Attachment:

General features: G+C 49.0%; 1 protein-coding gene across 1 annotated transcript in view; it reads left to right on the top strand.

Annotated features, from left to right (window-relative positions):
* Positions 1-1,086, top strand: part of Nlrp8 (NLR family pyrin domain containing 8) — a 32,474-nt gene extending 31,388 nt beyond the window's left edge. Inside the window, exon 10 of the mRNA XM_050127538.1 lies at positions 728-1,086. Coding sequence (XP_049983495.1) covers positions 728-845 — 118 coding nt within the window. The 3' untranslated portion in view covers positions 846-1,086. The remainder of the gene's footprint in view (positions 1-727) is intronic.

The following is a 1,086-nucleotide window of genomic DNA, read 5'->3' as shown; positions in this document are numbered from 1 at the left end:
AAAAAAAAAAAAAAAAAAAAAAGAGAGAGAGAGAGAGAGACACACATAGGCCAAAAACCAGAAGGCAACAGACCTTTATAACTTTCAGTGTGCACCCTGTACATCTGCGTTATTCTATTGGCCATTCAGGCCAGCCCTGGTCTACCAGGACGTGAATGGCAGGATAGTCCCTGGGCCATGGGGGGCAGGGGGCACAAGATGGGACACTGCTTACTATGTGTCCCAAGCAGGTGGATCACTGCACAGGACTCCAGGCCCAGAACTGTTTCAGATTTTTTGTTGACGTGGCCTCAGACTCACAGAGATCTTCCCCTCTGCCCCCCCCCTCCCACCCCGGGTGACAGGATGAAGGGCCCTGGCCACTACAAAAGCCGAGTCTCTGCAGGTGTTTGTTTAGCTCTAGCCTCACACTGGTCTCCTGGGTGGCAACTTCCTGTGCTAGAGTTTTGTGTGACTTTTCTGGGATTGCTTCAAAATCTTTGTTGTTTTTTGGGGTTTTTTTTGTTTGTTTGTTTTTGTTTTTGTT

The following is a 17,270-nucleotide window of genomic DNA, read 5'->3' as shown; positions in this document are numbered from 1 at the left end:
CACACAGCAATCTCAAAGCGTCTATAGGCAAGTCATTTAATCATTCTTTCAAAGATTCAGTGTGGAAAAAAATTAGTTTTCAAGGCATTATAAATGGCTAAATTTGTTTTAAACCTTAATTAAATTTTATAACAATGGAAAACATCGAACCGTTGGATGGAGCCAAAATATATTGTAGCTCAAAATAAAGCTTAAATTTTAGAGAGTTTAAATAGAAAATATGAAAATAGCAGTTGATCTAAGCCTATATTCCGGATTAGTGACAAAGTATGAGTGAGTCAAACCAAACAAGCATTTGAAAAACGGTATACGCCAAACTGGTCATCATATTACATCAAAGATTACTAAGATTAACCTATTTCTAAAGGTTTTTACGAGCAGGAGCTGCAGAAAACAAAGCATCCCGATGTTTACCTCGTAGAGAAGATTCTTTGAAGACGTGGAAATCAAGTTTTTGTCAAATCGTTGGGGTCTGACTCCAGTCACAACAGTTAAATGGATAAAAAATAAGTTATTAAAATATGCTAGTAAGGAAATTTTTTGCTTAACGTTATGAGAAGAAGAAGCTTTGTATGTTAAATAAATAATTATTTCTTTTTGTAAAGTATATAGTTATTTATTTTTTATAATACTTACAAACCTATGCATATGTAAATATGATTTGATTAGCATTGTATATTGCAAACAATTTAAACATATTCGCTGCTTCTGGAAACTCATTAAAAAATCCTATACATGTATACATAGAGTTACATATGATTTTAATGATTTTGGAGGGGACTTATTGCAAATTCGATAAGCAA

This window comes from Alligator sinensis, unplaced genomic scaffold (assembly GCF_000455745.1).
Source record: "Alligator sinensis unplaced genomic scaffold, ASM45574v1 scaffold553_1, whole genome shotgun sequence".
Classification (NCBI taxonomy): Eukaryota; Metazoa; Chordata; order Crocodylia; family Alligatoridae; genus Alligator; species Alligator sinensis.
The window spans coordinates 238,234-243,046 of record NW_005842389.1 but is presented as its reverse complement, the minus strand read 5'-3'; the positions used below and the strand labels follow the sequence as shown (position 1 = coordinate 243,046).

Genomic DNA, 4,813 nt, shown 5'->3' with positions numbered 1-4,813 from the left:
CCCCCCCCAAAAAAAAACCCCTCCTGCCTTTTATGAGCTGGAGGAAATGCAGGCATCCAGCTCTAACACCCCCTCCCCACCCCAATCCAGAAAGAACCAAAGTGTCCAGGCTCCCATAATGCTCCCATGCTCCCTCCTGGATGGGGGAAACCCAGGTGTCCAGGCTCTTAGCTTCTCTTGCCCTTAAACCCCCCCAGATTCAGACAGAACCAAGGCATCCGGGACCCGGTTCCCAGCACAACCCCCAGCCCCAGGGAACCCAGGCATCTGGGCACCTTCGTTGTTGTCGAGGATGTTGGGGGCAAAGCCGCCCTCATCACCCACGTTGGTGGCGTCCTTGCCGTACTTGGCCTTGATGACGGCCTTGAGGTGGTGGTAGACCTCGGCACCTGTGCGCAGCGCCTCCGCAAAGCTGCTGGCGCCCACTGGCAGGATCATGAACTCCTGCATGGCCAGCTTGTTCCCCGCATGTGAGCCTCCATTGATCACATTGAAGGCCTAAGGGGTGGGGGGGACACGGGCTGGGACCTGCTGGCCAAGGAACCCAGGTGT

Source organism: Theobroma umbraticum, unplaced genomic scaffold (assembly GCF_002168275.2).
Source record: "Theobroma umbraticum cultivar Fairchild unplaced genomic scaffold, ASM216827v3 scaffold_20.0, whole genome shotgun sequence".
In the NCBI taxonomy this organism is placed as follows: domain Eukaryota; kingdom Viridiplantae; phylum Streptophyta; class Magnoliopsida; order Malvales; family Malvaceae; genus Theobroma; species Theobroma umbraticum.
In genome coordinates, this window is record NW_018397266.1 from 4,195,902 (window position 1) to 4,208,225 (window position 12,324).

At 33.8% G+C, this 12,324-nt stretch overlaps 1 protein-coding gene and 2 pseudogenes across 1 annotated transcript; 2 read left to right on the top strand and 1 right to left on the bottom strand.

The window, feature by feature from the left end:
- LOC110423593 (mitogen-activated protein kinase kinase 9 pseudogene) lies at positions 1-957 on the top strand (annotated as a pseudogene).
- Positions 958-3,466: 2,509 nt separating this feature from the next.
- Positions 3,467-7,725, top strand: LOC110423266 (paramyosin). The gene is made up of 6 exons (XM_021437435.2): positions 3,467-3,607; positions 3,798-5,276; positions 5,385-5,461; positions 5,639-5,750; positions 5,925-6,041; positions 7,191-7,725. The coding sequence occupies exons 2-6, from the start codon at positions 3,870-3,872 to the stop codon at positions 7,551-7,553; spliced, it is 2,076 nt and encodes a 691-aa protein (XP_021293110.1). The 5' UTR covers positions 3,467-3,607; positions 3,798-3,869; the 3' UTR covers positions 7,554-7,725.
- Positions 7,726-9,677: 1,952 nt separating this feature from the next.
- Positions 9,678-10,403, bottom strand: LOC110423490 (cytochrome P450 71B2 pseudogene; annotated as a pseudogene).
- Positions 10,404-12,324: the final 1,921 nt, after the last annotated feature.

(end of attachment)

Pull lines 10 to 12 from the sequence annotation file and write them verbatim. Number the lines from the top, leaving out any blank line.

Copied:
Classification (NCBI taxonomy): Eukaryota; Metazoa; Chordata; order Crocodylia; family Alligatoridae; genus Alligator; species Alligator sinensis.
The window spans coordinates 238,234-243,046 of record NW_005842389.1 but is presented as its reverse complement, the minus strand read 5'-3'; the positions used below and the strand labels follow the sequence as shown (position 1 = coordinate 243,046).

Genomic DNA, 4,813 nt, shown 5'->3' with positions numbered 1-4,813 from the left: